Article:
Finally, an additional benefit of making the U.S.–Japan comparison concerns data availability. There has been an accumulation of research on the U.S. meatpacking industry and Latinx migration. I draw mainly on these studies to trace trajectories in which the industry has come to employ migrants. While research on the Japanese case is much more limited in the English-language literature, studies are available in the Japanese language, which I have familiarity with. I use them to specify the processes in the Japanese case. The analysis below begins with the U.S. meatpacking industry. It then moves on to examine the Japanese case, followed by the discussion comparing the findings.

The U.S. meatpacking industry and labor migration

Push factors from migrants’ traditional gateway states

Migration is a complicated and multifaceted process, which no single account can sufficiently explain (Massey et al., 1998). Latinx migration to the U.S. South and Midwest is no exception. In an early phase of this migration in particular, there were push factors at work that prompted migrants to leave from their traditional gateway states, which assisted their relocation elsewhere. One such factor is the implementation of an amnesty program to unauthorized migrants, legislated in the 1986 Immigration Act. Newly legalized, mostly Mexican migrants obtained freedom to move from old gateway states without fear of apprehension, which made it possible for them to pursue their economic fortunes elsewhere (Hernández-León & Zúñiga, 2000). The other policy factor involves the enforcement of the Mexico–U.S. border in the early 1990s. This caused geographic shifts in the crossing spots of unauthorized migrants away from old gateway states, discouraging potential migrants from relocating there once they successfully entered the region (Massey & Capoferro, 2008). A demographic factor was also at play, that is, the saturation of the migrant population in old gateways. This saturation caused the lowering of wages and the rise of rents for migrants living there, which facilitated their leaving (Light & von Scheven, 2008).

While these accounts tell us why Latinx migrants want to leave from traditional gateways, they fail to inform us about where they go instead. An account concerning the restructuring of the U.S. meatpacking industry fills this gap, suggesting how labor demand for migrants had been created in the rural Midwest and South by the 1990s.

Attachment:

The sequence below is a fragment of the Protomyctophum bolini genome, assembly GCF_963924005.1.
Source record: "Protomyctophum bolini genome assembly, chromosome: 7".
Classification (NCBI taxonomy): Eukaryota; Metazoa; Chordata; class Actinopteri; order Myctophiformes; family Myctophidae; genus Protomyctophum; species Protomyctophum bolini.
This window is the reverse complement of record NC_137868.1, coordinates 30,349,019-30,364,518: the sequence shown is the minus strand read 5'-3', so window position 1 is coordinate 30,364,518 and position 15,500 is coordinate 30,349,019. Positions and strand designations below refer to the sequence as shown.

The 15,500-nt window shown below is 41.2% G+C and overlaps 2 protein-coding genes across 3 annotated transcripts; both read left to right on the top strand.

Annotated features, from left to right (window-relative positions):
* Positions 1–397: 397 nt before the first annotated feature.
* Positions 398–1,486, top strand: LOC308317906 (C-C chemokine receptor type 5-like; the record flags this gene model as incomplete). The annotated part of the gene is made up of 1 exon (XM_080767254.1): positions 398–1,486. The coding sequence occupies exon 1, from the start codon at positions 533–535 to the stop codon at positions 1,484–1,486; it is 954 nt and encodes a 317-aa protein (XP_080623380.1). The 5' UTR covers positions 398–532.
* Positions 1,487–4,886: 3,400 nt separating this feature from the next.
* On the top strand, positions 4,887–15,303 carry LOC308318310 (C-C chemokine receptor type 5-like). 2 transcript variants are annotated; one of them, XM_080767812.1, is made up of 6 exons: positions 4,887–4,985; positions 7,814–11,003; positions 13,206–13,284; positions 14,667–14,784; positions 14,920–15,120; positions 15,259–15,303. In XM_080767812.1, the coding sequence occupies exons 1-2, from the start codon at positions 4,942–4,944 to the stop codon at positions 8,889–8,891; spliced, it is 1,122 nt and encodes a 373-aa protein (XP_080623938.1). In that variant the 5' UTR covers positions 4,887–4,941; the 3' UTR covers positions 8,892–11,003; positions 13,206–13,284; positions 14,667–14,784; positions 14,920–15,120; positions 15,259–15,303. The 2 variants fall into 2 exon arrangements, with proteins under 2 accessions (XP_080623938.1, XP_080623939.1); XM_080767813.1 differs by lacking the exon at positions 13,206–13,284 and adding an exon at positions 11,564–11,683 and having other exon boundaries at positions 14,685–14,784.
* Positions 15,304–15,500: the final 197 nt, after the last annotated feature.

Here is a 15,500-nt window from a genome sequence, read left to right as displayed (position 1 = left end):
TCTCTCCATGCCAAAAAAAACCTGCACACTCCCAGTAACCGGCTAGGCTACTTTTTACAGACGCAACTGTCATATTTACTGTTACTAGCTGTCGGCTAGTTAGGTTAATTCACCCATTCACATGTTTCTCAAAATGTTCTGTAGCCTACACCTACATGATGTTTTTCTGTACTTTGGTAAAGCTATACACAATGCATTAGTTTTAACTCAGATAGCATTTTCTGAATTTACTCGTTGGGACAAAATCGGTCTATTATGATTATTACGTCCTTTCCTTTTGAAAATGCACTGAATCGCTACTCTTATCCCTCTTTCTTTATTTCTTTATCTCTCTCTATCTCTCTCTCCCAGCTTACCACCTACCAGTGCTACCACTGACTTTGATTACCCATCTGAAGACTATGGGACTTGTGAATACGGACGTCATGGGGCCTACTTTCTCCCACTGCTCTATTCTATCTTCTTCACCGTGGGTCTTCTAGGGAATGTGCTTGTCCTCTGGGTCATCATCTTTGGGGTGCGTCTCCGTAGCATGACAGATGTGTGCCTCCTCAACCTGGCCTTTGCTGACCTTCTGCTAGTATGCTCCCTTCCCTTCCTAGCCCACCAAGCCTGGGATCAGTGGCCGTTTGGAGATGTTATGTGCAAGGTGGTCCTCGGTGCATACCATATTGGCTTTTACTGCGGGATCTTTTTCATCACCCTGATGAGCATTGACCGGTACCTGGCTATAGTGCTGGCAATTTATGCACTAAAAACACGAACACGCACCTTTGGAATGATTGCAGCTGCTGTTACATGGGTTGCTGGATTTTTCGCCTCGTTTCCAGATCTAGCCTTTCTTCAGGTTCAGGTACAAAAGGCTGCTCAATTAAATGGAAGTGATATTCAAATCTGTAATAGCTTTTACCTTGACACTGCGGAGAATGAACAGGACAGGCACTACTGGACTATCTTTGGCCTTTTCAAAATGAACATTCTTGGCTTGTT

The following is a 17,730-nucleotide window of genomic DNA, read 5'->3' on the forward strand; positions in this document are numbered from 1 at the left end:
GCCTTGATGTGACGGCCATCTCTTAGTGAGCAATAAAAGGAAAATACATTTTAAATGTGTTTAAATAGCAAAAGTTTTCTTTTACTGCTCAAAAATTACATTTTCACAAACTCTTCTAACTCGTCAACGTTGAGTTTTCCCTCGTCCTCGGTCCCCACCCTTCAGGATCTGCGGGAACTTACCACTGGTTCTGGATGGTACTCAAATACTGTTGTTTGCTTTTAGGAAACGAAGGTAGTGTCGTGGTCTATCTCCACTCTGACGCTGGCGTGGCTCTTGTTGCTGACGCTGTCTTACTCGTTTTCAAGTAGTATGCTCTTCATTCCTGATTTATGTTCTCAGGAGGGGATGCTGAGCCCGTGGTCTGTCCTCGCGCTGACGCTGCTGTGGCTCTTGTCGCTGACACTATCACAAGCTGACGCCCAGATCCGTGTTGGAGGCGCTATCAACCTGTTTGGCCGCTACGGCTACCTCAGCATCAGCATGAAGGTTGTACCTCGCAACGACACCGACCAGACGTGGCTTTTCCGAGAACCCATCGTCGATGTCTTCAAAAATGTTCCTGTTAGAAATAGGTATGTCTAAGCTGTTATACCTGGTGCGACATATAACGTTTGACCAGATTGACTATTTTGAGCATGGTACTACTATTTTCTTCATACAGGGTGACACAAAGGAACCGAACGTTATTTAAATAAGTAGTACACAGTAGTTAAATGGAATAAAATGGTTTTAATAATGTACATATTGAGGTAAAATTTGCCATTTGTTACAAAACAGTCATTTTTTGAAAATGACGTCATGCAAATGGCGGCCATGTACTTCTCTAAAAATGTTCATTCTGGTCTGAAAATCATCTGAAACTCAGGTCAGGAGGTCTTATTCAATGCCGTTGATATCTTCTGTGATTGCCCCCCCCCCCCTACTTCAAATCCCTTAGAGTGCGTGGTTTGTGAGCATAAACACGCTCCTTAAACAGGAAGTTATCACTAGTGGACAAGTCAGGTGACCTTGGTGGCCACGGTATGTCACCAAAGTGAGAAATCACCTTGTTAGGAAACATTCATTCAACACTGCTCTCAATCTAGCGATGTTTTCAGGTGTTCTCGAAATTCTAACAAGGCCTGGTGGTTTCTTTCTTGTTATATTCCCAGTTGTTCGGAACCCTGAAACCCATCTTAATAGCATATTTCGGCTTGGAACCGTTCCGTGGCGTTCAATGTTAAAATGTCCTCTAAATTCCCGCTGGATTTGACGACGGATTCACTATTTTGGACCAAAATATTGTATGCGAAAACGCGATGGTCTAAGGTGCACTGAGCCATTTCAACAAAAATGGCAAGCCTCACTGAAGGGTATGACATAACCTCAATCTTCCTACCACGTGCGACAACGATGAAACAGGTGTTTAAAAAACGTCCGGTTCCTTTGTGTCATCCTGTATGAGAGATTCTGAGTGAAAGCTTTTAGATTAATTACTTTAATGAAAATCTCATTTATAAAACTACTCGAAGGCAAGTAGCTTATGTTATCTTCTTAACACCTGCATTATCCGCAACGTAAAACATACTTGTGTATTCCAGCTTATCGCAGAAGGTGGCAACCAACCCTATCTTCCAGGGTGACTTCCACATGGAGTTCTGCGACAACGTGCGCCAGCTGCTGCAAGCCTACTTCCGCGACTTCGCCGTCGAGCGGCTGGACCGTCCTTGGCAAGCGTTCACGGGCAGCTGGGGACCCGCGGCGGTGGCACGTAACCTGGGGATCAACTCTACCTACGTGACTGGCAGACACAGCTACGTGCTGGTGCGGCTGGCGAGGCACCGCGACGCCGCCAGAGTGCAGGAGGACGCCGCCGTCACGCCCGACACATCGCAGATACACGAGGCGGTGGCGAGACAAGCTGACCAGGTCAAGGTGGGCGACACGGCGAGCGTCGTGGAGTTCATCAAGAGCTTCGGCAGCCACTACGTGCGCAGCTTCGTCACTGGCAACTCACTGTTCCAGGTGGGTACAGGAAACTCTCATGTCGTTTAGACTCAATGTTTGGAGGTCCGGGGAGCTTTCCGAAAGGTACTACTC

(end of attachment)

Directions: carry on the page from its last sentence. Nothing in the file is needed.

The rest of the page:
The restructuring of the meatpacking industry

As research on the restructuring of the meatpacking industry is relatively abundant (e.g., Broadway, 1995; Champlin & Hake, 2006; Huffman & Miranowski, 1996; Kandel & Parrado, 2005; Stanley, 1994; Schwartzman, 2013), here I highlight key points only. I also separately refer to the beef and pork sector and the poultry sector of the industry. Although both sectors have now become dependent on migrants, the trajectory of industrial development is somewhat different. An analysis starts with the beef and pork sector.

This sector underwent large-scale restructuring in the postwar period. Three processes of the restructuring are particularly relevant for the hiring of migrants in rural areas, including plant relocation, development of mass production, and deterioration of work conditions. Prior to restructuring, the beef and pork sector of the industry was among the earliest achievements of industrialization in the American industry. The labor historian Brody (1964) suggests that it “had been at the forefront of the mass-production revolution of the late nineteenth century” (p. 241). With the development of disassembly lines and minute division of labor, a handful of giant companies, the so-called Big Four, captured a large share of the market before the Second World War. These companies based their production facilities in Midwestern cities, notably, Chicago.